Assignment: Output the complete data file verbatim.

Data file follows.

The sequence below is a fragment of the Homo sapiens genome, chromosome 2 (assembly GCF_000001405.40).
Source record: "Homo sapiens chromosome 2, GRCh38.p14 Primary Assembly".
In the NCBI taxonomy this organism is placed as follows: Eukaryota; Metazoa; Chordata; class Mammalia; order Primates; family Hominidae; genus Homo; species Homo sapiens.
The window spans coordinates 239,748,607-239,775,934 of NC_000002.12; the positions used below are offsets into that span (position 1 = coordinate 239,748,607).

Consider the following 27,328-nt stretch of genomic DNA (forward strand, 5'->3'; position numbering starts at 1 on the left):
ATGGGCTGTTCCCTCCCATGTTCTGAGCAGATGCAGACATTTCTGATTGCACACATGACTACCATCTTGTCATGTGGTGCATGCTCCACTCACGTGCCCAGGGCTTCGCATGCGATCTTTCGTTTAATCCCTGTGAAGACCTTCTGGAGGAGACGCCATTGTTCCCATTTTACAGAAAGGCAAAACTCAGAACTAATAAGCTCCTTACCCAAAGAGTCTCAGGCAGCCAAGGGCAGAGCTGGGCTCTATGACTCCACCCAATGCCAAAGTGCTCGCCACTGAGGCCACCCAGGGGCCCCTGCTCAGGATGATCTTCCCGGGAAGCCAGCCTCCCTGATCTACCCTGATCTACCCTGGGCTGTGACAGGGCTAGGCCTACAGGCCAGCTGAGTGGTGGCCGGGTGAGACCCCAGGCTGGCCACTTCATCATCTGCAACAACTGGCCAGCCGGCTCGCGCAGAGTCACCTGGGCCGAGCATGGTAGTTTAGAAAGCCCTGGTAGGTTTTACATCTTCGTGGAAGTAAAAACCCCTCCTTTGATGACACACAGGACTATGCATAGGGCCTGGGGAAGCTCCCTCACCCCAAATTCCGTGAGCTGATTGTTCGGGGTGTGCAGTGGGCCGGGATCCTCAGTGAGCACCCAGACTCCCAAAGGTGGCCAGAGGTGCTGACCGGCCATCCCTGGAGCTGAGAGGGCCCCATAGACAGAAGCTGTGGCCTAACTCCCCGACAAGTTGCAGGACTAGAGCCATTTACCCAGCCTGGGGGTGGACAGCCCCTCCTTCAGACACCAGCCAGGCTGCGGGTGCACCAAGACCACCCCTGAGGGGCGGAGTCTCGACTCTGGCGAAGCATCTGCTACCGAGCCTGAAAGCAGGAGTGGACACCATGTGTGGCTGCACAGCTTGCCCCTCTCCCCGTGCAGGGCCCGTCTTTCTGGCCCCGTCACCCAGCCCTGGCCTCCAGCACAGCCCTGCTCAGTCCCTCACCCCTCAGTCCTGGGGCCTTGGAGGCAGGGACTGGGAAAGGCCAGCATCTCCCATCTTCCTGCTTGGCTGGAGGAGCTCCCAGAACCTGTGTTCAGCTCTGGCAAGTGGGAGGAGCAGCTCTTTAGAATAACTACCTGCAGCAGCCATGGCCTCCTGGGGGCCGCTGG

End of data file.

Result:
The sequence below is a fragment of the Homo sapiens genome, chromosome 2 (assembly GCF_000001405.40).
Source record: "Homo sapiens chromosome 2, GRCh38.p14 Primary Assembly".
In the NCBI taxonomy this organism is placed as follows: Eukaryota; Metazoa; Chordata; class Mammalia; order Primates; family Hominidae; genus Homo; species Homo sapiens.
The window spans coordinates 239,748,607-239,775,934 of NC_000002.12; the positions used below are offsets into that span (position 1 = coordinate 239,748,607).

Consider the following 27,328-nt stretch of genomic DNA (forward strand, 5'->3'; position numbering starts at 1 on the left):
ATGGGCTGTTCCCTCCCATGTTCTGAGCAGATGCAGACATTTCTGATTGCACACATGACTACCATCTTGTCATGTGGTGCATGCTCCACTCACGTGCCCAGGGCTTCGCATGCGATCTTTCGTTTAATCCCTGTGAAGACCTTCTGGAGGAGACGCCATTGTTCCCATTTTACAGAAAGGCAAAACTCAGAACTAATAAGCTCCTTACCCAAAGAGTCTCAGGCAGCCAAGGGCAGAGCTGGGCTCTATGACTCCACCCAATGCCAAAGTGCTCGCCACTGAGGCCACCCAGGGGCCCCTGCTCAGGATGATCTTCCCGGGAAGCCAGCCTCCCTGATCTACCCTGATCTACCCTGGGCTGTGACAGGGCTAGGCCTACAGGCCAGCTGAGTGGTGGCCGGGTGAGACCCCAGGCTGGCCACTTCATCATCTGCAACAACTGGCCAGCCGGCTCGCGCAGAGTCACCTGGGCCGAGCATGGTAGTTTAGAAAGCCCTGGTAGGTTTTACATCTTCGTGGAAGTAAAAACCCCTCCTTTGATGACACACAGGACTATGCATAGGGCCTGGGGAAGCTCCCTCACCCCAAATTCCGTGAGCTGATTGTTCGGGGTGTGCAGTGGGCCGGGATCCTCAGTGAGCACCCAGACTCCCAAAGGTGGCCAGAGGTGCTGACCGGCCATCCCTGGAGCTGAGAGGGCCCCATAGACAGAAGCTGTGGCCTAACTCCCCGACAAGTTGCAGGACTAGAGCCATTTACCCAGCCTGGGGGTGGACAGCCCCTCCTTCAGACACCAGCCAGGCTGCGGGTGCACCAAGACCACCCCTGAGGGGCGGAGTCTCGACTCTGGCGAAGCATCTGCTACCGAGCCTGAAAGCAGGAGTGGACACCATGTGTGGCTGCACAGCTTGCCCCTCTCCCCGTGCAGGGCCCGTCTTTCTGGCCCCGTCACCCAGCCCTGGCCTCCAGCACAGCCCTGCTCAGTCCCTCACCCCTCAGTCCTGGGGCCTTGGAGGCAGGGACTGGGAAAGGCCAGCATCTCCCATCTTCCTGCTTGGCTGGAGGAGCTCCCAGAACCTGTGTTCAGCTCTGGCAAGTGGGAGGAGCAGCTCTTTAGAATAACTACCTGCAGCAGCCATGGCCTCCTGGGGGCCGCTGG